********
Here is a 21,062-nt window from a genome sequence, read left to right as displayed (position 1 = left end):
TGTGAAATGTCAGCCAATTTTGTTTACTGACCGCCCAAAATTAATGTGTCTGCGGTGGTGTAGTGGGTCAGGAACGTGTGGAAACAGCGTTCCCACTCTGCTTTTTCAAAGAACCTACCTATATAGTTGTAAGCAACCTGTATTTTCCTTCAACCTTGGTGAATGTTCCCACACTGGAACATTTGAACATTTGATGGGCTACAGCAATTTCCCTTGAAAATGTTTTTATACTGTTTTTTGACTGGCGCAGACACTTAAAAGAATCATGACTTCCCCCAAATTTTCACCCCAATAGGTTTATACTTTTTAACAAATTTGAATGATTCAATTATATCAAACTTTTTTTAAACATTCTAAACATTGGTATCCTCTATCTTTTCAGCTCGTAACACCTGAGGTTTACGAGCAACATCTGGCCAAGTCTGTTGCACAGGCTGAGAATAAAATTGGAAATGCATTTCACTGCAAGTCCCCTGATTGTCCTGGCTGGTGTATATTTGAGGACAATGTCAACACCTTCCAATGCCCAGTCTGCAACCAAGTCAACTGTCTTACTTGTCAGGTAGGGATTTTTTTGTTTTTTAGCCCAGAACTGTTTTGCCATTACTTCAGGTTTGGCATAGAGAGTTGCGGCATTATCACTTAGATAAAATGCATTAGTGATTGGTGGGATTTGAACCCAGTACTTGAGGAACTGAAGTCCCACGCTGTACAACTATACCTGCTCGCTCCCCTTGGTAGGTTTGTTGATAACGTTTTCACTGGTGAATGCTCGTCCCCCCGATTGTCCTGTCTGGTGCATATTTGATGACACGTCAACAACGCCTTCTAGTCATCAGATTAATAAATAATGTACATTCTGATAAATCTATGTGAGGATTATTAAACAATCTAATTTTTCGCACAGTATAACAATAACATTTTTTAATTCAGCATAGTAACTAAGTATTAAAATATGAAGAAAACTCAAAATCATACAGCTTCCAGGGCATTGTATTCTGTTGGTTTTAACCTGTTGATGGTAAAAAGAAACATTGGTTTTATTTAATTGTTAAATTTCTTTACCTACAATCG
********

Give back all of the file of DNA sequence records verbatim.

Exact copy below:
Here is a 21,062-nt window from a genome sequence, read left to right as displayed (position 1 = left end):
TGTGAAATGTCAGCCAATTTTGTTTACTGACCGCCCAAAATTAATGTGTCTGCGGTGGTGTAGTGGGTCAGGAACGTGTGGAAACAGCGTTCCCACTCTGCTTTTTCAAAGAACCTACCTATATAGTTGTAAGCAACCTGTATTTTCCTTCAACCTTGGTGAATGTTCCCACACTGGAACATTTGAACATTTGATGGGCTACAGCAATTTCCCTTGAAAATGTTTTTATACTGTTTTTTGACTGGCGCAGACACTTAAAAGAATCATGACTTCCCCCAAATTTTCACCCCAATAGGTTTATACTTTTTAACAAATTTGAATGATTCAATTATATCAAACTTTTTTTAAACATTCTAAACATTGGTATCCTCTATCTTTTCAGCTCGTAACACCTGAGGTTTACGAGCAACATCTGGCCAAGTCTGTTGCACAGGCTGAGAATAAAATTGGAAATGCATTTCACTGCAAGTCCCCTGATTGTCCTGGCTGGTGTATATTTGAGGACAATGTCAACACCTTCCAATGCCCAGTCTGCAACCAAGTCAACTGTCTTACTTGTCAGGTAGGGATTTTTTTGTTTTTTAGCCCAGAACTGTTTTGCCATTACTTCAGGTTTGGCATAGAGAGTTGCGGCATTATCACTTAGATAAAATGCATTAGTGATTGGTGGGATTTGAACCCAGTACTTGAGGAACTGAAGTCCCACGCTGTACAACTATACCTGCTCGCTCCCCTTGGTAGGTTTGTTGATAACGTTTTCACTGGTGAATGCTCGTCCCCCCGATTGTCCTGTCTGGTGCATATTTGATGACACGTCAACAACGCCTTCTAGTCATCAGATTAATAAATAATGTACATTCTGATAAATCTATGTGAGGATTATTAAACAATCTAATTTTTCGCACAGTATAACAATAACATTTTTTAATTCAGCATAGTAACTAAGTATTAAAATATGAAGAAAACTCAAAATCATACAGCTTCCAGGGCATTGTATTCTGTTGGTTTTAACCTGTTGATGGTAAAAAGAAACATTGGTTTTATTTAATTGTTAAATTTCTTTACCTACAATCG